Inlet port -
Lift CFM

0.060" - 31.5

0.120" - 65.0

0.240" - 108.4

0.300" - 111.1

0.360" - 112.5

So you can see that past about 0.300" lift there is little to gain with a fairly standard head set-up. To get a lot more you'll need a lot of work done to the head. A good rule-of-thumb is that you only want to lift the valves to a maximum of about 1/3 of their diameter.
Another good rule of thumb is one that derives from the CFM of the head - If you take the CFM @ 10" of water, multiply it by the number of cylinders, and then multiply by 0.43, then you'll get a fairly accurate estimate of how much power your engine will make. (Note that the rest of the engine has to be matched with the head to make the equation work properly) So, for the 4AGE engine I've just mentioned above, it should make about 191 hp with 0.300" lift cams. Note that this rule-of-thumb doesn't allow for other restrictions in the inlet manifold, etc. To get a better picture you really have to flow the head with the entire inlet manifold, etc, attached. In the above example, the end result would most likely me more like ~100 CFM.

4AGE head & valve gear.

The other problem you may run into with bigger cams is that if the lobe is big enough then it will hit the part of the head surrounding the bucket. If this is the case, then it's quite ok to remove some of the material there to let the lobe pass clearly.
Another myth passed on from two valve engines is that you need high static spring pressure to stop the valves from bouncing & floating at high revs. Since the valves are so small in a multi-valve twin cam, you can quite often run very low seat pressures, eg, 30lbs or so, and have no problems even 8,000+ revs. You'll also gain power by not making the engine have to push the valves open against such a high resistance, and also generate less heat that way too.
You may notice that the valve springs have one end with the coils wound closer than the other. This end goes against the seat and the other to the retainer - It's made that way to reduce spring harmonics.
At the front of the cams there is a oil seal. The only trick with these is not to push them in too far after fitting the cams to the head. With most engines, the seal needs a gap behind it so the oil can get out from the front of the cam without having to go the wrong way - Through the seal!  (ask me how I learned that one ...)
One of the most significant things you can do to the engine is to alter the cam timing. Rarely is the standard cam timing either correct or desirable. Even more so with aftermarket cam profiles. The biggest change in power delivery is noticed by moving the inlet cam - By advancing the inlet cam you will move the peak power point lower down the rpm range, and vice versa. (Two systems are currently in use to change the inlet cam timing actively, while the engine is running. One is the Toyota VVT, or Variable Valve Timing system, that has a small hydraulic device on the front of the cam to alter the timing as the engine's computer instructs. This system alters the valve overlap, not the total cam duration. The other is the Honda Vtec system, which has a similar device that moves a set of cam followers so that different cam profiles run on those followers, thus changing the timing and duration. Read a comparison on the two here.)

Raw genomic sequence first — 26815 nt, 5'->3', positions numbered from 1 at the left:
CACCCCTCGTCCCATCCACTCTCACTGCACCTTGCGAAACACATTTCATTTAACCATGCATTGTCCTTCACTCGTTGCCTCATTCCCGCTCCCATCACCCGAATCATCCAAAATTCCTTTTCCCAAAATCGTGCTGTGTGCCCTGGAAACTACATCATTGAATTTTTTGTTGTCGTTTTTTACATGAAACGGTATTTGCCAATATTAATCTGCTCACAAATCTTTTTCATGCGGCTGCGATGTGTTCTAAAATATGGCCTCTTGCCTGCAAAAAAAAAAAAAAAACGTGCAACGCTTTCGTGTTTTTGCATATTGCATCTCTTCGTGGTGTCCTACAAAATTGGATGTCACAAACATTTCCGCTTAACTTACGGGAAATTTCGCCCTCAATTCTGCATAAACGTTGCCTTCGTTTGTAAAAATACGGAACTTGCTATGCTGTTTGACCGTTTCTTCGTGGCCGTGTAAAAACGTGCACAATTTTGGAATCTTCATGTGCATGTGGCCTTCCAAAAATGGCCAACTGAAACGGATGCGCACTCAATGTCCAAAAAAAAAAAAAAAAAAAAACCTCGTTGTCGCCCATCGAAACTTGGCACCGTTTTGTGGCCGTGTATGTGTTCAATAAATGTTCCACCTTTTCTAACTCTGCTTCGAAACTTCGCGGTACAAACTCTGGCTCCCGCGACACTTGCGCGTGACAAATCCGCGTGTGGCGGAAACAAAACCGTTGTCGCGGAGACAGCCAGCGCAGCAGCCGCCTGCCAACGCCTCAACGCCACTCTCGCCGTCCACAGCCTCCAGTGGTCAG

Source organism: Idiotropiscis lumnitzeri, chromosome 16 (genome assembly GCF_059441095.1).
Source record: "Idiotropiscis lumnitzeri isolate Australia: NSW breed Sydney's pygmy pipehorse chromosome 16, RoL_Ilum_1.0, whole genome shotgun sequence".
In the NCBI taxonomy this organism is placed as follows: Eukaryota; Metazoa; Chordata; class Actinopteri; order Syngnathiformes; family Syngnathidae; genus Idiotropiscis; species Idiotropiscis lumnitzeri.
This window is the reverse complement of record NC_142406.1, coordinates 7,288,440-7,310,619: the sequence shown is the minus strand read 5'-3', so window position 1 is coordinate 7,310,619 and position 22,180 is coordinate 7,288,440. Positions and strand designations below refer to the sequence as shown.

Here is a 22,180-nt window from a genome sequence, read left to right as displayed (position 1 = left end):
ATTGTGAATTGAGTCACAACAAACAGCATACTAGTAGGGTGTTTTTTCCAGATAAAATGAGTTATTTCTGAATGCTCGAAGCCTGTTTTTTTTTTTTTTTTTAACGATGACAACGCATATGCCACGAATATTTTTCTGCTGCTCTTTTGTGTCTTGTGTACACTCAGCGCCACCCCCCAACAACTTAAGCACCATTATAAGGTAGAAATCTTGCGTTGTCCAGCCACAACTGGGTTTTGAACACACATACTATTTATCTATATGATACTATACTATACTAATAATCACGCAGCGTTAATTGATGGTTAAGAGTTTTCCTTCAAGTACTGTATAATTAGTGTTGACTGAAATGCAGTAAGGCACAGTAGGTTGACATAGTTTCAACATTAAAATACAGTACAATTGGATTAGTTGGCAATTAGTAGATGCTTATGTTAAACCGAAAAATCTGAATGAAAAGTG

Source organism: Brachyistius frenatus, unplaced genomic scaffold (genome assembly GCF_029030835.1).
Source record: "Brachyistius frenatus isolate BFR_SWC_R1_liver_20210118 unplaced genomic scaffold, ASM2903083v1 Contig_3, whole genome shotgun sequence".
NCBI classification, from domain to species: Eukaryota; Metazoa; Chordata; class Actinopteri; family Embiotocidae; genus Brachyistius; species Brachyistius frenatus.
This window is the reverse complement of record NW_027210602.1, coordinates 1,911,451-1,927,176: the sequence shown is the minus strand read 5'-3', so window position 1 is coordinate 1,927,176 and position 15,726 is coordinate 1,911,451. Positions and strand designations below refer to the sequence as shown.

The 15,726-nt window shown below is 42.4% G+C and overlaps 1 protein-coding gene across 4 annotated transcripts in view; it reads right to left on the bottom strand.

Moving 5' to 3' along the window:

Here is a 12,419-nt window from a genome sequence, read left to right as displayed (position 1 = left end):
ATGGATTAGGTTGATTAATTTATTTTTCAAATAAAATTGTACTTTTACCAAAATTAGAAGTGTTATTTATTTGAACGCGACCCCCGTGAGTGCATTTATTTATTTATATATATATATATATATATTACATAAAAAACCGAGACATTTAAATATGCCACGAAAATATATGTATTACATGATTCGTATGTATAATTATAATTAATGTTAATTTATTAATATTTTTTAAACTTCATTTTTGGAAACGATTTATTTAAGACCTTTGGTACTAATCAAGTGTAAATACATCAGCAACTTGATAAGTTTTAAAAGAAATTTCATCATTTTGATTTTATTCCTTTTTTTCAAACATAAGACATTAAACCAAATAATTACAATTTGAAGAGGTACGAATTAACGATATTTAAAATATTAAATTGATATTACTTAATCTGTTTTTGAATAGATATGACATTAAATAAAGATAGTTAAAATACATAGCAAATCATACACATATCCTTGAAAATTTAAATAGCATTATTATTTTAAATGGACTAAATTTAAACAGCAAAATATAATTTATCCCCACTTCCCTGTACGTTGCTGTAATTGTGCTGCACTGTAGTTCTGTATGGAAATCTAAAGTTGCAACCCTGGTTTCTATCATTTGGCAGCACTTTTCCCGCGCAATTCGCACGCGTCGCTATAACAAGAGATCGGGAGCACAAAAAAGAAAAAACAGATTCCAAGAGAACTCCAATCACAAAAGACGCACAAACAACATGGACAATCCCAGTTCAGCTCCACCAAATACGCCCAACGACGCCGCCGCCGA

To make it easy to change the cam timing, there are a couple of ways of doing it. Both involve some machine work, but the easiest, though technically most difficult is to make the cam and cam pulley a 'vernier' set-up. To do this you must drill a number of equally spaced holes in the front of the cam and the cam pulley where the locating pin runs through. The trick is to have a different number of holes, eg, nine in the cam and eight in the cam pulley. This means that to make the holes line up you'll have to look around to find a point where the holes line up so you can fit the locking pin. The other way is to cut the centre out of the cam pulley (Leaving a stub of the spokes on the outer edge about 1/2" wide) and machine a disc of alloy (Which has a hole drilled in the centre to fit the main cam bolt through and a smaller hole for the locking pin) to neatly fit into the centre of the cam pulley, with machined slots to allow bolts to go through to the stubs of the cam pulley spokes. The slots will allow you to move the alloy disc in relation to the out toothed part, and so adjust the cam timing very quickly and easily.

Here's a pic of a standard cam pulley, (on left) a vernier cam pulley, (middle) and a fully adjustable one.

If the cam belt has a cover over it, you may want to remove it to help keep the belt running cooler and so you can see what condition the belt is in far more easily.